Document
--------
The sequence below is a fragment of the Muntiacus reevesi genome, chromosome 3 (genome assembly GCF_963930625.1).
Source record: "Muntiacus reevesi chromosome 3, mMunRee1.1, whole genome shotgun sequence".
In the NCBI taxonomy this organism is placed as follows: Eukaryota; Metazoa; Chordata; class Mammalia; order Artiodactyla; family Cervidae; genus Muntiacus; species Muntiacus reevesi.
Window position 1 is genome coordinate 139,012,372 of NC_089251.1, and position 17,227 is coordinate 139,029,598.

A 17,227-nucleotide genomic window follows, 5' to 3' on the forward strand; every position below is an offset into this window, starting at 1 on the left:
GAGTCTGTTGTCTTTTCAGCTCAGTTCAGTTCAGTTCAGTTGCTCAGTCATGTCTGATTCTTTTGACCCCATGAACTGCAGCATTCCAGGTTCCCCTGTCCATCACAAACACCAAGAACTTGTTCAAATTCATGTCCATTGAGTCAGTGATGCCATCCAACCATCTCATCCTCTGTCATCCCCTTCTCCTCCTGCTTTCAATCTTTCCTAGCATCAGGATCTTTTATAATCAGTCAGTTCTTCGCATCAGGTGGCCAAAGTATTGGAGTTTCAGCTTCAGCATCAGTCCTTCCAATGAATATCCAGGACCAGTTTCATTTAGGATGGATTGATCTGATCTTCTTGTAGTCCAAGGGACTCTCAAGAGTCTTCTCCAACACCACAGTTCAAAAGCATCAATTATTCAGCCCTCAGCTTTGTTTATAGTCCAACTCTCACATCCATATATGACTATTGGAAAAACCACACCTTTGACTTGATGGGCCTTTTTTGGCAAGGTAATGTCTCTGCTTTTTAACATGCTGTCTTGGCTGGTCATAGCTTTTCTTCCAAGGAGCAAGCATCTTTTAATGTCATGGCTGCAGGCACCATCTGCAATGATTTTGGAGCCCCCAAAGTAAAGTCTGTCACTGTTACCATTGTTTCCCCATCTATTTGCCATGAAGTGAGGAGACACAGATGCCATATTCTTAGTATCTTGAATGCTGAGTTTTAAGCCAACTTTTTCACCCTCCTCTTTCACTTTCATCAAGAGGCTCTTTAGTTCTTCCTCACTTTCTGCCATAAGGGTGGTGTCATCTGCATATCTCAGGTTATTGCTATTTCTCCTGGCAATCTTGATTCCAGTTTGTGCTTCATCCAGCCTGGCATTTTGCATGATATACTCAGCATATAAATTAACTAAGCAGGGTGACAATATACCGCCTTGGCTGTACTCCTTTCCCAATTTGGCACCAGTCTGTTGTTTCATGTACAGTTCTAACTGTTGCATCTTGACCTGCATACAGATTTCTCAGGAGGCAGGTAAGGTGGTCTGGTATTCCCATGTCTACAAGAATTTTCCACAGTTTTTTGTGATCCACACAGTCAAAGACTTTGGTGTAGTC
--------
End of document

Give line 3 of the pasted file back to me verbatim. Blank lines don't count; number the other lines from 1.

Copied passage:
In the NCBI taxonomy this organism is placed as follows: Eukaryota; Metazoa; Chordata; class Mammalia; order Artiodactyla; family Cervidae; genus Muntiacus; species Muntiacus reevesi.